Program funding and grant options were discussed. However, the city itself is unable to obtain any of the grant options discussed because they are designed specifically for larger nonprofit organizations such as the Salvation Army.
The Salvation Army was discussed as a possible access center in order to obtain grant funds. There was also a recap on the possible Solutions for Change sister property in Hemet.
HPD partners with county mental health
Hemet Police Department’s Lt. Eric Dickson spoke about the partnership between the Hemet Police Department (HPD) and Riverside University Health System (RUHS) for mental health support. RUHS is providing a mental health professional to assist HPD with mental health calls.
Project Hope II Founder Stacie Olson gave some insight to the difficulties associated with obtaining help and resources for those on the streets. Advocates are key.
“I know what that is like. I have had to advocate for someone who was at the hospital and it was very difficult to get resources,” explained Olson. “He kept being denied resources. He had to have an advocate in order to get anywhere.”
The weather is getting colder, with no solutions in sight
In the October meeting, Wright asked Valley Restart Director Linda Rogers what the city could do to help her organization, another successful program in the area. Rogers is currently compiling a list of helpful upgrades.
During the meeting, a task force member asked what is preventing the city from allowing Valley Restart to take in up to 100 people as opposed to the current limit of 35? Councilwoman Wright asked Rogers why the cap on the number of people who could receive assistance was so low.
When Rogers was hired in 2003, she was hired for just 30 days because funds were lacking and the shelter was facing closure. At that time, the capacity was set at 77, but that included people sleeping on the floor with mats and blankets.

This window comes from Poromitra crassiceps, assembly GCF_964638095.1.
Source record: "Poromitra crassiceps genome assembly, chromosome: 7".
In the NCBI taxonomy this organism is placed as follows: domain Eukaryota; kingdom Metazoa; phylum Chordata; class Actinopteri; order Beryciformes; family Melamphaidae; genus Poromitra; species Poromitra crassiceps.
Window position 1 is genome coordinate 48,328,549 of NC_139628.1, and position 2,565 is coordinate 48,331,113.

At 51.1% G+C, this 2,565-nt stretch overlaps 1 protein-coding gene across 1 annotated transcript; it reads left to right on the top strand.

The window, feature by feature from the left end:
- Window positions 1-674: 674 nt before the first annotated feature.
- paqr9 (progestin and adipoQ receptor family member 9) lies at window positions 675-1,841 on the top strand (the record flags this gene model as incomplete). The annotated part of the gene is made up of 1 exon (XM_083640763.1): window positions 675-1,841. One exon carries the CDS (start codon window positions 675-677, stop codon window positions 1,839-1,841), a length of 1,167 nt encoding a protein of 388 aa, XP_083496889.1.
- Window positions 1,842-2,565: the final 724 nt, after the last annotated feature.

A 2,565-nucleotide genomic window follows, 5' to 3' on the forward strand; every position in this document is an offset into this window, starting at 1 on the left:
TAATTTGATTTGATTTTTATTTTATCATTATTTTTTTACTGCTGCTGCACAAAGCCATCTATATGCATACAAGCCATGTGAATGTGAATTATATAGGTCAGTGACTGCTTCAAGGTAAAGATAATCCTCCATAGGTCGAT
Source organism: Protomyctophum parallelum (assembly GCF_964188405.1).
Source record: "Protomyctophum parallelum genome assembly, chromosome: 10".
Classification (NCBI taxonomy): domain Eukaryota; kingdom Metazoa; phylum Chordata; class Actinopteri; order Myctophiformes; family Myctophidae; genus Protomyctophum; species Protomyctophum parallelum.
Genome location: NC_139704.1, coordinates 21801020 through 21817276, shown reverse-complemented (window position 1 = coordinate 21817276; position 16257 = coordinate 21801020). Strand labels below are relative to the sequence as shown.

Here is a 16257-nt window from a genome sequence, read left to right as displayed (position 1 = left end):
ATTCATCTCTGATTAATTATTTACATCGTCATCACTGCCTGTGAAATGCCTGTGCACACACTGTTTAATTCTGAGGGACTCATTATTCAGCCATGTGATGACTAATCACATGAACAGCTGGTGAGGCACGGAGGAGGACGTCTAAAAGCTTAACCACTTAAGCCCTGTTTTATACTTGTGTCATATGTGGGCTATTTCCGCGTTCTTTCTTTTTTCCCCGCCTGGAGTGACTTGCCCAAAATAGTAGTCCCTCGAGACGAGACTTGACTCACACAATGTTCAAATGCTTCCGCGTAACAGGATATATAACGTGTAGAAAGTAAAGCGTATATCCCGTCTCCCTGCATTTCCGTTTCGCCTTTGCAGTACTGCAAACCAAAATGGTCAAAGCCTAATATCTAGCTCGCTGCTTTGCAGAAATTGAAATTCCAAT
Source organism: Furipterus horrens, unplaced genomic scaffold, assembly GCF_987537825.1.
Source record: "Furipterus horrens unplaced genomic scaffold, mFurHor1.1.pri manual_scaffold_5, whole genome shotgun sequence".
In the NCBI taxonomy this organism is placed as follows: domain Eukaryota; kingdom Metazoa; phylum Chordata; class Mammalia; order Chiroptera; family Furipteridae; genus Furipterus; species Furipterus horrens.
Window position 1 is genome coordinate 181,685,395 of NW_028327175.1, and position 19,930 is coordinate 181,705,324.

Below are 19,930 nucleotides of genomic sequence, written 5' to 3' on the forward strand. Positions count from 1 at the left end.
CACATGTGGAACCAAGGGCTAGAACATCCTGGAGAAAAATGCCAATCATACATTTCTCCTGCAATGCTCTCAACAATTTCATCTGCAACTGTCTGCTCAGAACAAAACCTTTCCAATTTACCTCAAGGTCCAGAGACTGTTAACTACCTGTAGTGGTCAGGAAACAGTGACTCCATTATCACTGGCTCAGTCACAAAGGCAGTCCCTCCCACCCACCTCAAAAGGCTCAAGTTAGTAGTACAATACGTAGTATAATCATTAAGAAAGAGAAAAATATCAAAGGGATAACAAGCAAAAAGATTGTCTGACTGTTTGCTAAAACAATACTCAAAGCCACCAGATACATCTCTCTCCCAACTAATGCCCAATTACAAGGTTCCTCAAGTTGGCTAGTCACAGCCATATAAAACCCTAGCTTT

There was a homeless task force in the city at that time, made up of representatives from Riverside County Department of Social Services (DPSS), the city of Hemet, the city of San Jacinto and Hemet City Manager Steve Temple, in addition to Rogers. The task force created a Memorandum of Understanding (MOU) that entailed placing an emphasis on local families, putting the property up for sale, relocating the shelter, reducing the capacity to just 35 people, and not house parolees, according to Rogers.
Rogers stated that Valley Restart complied with all five directives. However, the MOU was never signed because the other parties did not do their part, according to Rogers. The other members of the task force were unable to provide funding, and the task force ultimately dissolved.
The shelter had been awarded a $1 million Emergency Housing Assistance Program (EHAP) capital development grant to pay for the construction of a new shelter on the back of the property. Those funds were contingent upon securing additional grant funding.
According to the Sept. 14, 2010 Hemet City Council agenda, the city allocated $300,000 of CDBG funds to Valley Restart to bring utilities, roads, curbs, gutters etc. to the Valley Restart expansion. This $300,000 grant would have met the conditions required to receive the $1 million in EHAP funding. Unfortunately the council approved, then rescinded the funds.
Additionally, the shelter was eligible for another $105,000 from a different program. Each funding source was contingent upon the others and Valley Restart had to pull a permit by a particular date, which Rogers is unable to recall.
When the city rescinded the funds, it was too late for Valley Restart to look for other funding options. The faith-based community petitioned the city of Hemet to reconsider rescinding the funds, but did not prevail.
It is now the end of November, it’s cold at night, and a feasibility study has not been completed. A study, that according to sources, was cheap by Wright’s standards at approximately $19,000.
Resources – what is actually available?
When it comes to resources in the valley, other than Valley Restart, there isn’t much besides a few men’s homes. Other than that, one can add their name to a list and hope something opens up. Valley Restart has a long waitlist and is forced to turn people away.
According to Rogers, the only shelters open in Riverside County are the Coachella Rescue Mission, Path of Life in Riverside and Hemet’s Valley Restart.
Everyone talks about resources, but available resources is an entirely different story. Funding is quite scarce. When someone is looking for shelter, the chances that they will be placed on a waitlist are high.
When does the task force meet?
Task force meetings are held toward the end of every month, except December; no meetings are held in December. The next meeting is scheduled for Jan. 22, 2018, according to the Oct. 23, 2017 meeting agenda.